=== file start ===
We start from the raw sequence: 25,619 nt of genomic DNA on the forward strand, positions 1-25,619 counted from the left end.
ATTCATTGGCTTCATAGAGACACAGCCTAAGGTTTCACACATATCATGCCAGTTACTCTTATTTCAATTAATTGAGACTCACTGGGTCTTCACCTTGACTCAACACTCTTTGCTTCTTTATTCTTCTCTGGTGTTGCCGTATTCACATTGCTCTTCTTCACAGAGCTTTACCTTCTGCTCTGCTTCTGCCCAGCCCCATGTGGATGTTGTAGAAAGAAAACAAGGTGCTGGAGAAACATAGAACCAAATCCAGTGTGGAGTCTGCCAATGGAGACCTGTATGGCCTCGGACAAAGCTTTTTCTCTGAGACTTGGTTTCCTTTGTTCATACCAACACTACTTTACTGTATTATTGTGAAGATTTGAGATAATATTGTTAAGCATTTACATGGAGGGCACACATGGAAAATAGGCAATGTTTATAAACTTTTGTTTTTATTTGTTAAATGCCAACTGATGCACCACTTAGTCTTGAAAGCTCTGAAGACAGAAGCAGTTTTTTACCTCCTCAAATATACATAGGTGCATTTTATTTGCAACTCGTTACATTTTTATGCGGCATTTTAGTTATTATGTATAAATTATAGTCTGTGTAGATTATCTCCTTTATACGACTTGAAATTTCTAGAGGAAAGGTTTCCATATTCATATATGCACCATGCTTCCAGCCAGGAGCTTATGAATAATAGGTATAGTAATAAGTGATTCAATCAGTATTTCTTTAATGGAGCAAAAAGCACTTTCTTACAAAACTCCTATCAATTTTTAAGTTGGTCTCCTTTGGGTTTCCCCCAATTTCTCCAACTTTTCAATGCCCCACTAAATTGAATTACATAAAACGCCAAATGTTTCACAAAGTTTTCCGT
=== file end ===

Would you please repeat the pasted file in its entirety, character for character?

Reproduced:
We start from the raw sequence: 25,619 nt of genomic DNA on the forward strand, positions 1-25,619 counted from the left end.
ATTCATTGGCTTCATAGAGACACAGCCTAAGGTTTCACACATATCATGCCAGTTACTCTTATTTCAATTAATTGAGACTCACTGGGTCTTCACCTTGACTCAACACTCTTTGCTTCTTTATTCTTCTCTGGTGTTGCCGTATTCACATTGCTCTTCTTCACAGAGCTTTACCTTCTGCTCTGCTTCTGCCCAGCCCCATGTGGATGTTGTAGAAAGAAAACAAGGTGCTGGAGAAACATAGAACCAAATCCAGTGTGGAGTCTGCCAATGGAGACCTGTATGGCCTCGGACAAAGCTTTTTCTCTGAGACTTGGTTTCCTTTGTTCATACCAACACTACTTTACTGTATTATTGTGAAGATTTGAGATAATATTGTTAAGCATTTACATGGAGGGCACACATGGAAAATAGGCAATGTTTATAAACTTTTGTTTTTATTTGTTAAATGCCAACTGATGCACCACTTAGTCTTGAAAGCTCTGAAGACAGAAGCAGTTTTTTACCTCCTCAAATATACATAGGTGCATTTTATTTGCAACTCGTTACATTTTTATGCGGCATTTTAGTTATTATGTATAAATTATAGTCTGTGTAGATTATCTCCTTTATACGACTTGAAATTTCTAGAGGAAAGGTTTCCATATTCATATATGCACCATGCTTCCAGCCAGGAGCTTATGAATAATAGGTATAGTAATAAGTGATTCAATCAGTATTTCTTTAATGGAGCAAAAAGCACTTTCTTACAAAACTCCTATCAATTTTTAAGTTGGTCTCCTTTGGGTTTCCCCCAATTTCTCCAACTTTTCAATGCCCCACTAAATTGAATTACATAAAACGCCAAATGTTTCACAAAGTTTTCCGT